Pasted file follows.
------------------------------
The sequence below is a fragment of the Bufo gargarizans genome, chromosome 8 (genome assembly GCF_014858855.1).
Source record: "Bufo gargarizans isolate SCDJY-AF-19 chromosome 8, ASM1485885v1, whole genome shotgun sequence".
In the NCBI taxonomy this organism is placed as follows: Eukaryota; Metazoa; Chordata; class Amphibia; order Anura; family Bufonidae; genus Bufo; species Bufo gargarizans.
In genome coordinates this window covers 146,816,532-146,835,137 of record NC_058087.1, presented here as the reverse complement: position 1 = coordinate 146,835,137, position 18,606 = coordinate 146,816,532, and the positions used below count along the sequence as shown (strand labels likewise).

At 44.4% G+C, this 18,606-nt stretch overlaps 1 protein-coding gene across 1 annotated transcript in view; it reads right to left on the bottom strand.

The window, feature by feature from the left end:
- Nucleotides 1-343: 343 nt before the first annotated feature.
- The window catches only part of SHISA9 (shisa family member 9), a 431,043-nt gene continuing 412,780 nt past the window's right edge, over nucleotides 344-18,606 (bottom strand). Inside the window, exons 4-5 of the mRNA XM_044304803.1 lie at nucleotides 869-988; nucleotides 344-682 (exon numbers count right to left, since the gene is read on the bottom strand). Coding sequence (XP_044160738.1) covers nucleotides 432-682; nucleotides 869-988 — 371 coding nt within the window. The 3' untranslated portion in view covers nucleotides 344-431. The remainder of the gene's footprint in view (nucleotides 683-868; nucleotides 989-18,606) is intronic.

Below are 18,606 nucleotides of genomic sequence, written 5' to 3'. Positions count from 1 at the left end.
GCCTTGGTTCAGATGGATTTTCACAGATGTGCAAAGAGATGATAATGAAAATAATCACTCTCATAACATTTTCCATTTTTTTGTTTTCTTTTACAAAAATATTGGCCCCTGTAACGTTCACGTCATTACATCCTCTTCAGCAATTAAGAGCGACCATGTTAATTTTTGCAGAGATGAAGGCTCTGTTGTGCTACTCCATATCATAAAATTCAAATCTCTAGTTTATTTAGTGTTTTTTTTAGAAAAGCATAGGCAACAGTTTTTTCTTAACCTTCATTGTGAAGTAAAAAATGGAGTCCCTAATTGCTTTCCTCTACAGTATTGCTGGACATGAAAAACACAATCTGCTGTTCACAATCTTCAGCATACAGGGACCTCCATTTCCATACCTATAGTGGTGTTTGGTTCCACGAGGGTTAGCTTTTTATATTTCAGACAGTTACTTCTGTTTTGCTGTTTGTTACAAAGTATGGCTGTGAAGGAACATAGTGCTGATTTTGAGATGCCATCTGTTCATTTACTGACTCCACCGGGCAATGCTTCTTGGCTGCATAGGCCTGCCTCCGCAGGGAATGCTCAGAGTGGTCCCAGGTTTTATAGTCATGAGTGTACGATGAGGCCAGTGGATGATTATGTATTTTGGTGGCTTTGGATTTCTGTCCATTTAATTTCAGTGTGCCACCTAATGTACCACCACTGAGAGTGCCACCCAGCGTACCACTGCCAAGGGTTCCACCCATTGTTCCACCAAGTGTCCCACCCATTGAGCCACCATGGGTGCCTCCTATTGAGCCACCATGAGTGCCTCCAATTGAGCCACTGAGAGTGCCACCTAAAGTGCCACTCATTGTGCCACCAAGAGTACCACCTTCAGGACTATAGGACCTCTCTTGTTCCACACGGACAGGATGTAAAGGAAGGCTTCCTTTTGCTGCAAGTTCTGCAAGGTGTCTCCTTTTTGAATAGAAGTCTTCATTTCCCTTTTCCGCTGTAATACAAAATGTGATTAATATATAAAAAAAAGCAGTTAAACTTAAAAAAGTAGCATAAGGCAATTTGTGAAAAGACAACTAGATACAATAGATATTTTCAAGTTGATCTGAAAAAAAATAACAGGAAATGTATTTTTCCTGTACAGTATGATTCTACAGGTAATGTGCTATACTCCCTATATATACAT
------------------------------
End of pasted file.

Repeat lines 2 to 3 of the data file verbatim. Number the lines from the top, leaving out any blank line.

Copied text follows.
Source record: "Bufo gargarizans isolate SCDJY-AF-19 chromosome 8, ASM1485885v1, whole genome shotgun sequence".
In the NCBI taxonomy this organism is placed as follows: Eukaryota; Metazoa; Chordata; class Amphibia; order Anura; family Bufonidae; genus Bufo; species Bufo gargarizans.